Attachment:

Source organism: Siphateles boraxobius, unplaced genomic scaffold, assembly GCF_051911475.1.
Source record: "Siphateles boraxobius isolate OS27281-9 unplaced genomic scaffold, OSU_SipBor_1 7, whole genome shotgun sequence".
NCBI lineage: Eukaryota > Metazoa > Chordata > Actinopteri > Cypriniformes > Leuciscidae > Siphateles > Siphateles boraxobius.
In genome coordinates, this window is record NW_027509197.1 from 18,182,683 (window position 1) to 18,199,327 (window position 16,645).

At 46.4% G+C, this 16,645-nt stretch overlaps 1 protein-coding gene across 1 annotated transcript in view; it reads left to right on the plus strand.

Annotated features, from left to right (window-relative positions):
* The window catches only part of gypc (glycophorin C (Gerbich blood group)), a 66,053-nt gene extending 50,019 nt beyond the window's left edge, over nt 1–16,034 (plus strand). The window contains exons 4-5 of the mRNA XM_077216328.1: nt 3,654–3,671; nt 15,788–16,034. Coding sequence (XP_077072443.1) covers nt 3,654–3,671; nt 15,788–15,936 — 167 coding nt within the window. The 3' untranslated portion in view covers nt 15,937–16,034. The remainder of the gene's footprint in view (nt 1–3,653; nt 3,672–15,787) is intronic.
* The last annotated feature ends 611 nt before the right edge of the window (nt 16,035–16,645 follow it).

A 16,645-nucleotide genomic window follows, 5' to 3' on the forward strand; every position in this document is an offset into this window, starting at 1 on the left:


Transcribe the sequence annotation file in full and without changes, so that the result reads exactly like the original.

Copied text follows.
Source organism: Siphateles boraxobius, unplaced genomic scaffold, assembly GCF_051911475.1.
Source record: "Siphateles boraxobius isolate OS27281-9 unplaced genomic scaffold, OSU_SipBor_1 7, whole genome shotgun sequence".
NCBI lineage: Eukaryota > Metazoa > Chordata > Actinopteri > Cypriniformes > Leuciscidae > Siphateles > Siphateles boraxobius.
In genome coordinates, this window is record NW_027509197.1 from 18,182,683 (window position 1) to 18,199,327 (window position 16,645).

At 46.4% G+C, this 16,645-nt stretch overlaps 1 protein-coding gene across 1 annotated transcript in view; it reads left to right on the plus strand.

Annotated features, from left to right (window-relative positions):
* The window catches only part of gypc (glycophorin C (Gerbich blood group)), a 66,053-nt gene extending 50,019 nt beyond the window's left edge, over nt 1–16,034 (plus strand). The window contains exons 4-5 of the mRNA XM_077216328.1: nt 3,654–3,671; nt 15,788–16,034. Coding sequence (XP_077072443.1) covers nt 3,654–3,671; nt 15,788–15,936 — 167 coding nt within the window. The 3' untranslated portion in view covers nt 15,937–16,034. The remainder of the gene's footprint in view (nt 1–3,653; nt 3,672–15,787) is intronic.
* The last annotated feature ends 611 nt before the right edge of the window (nt 16,035–16,645 follow it).

A 16,645-nucleotide genomic window follows, 5' to 3' on the forward strand; every position in this document is an offset into this window, starting at 1 on the left: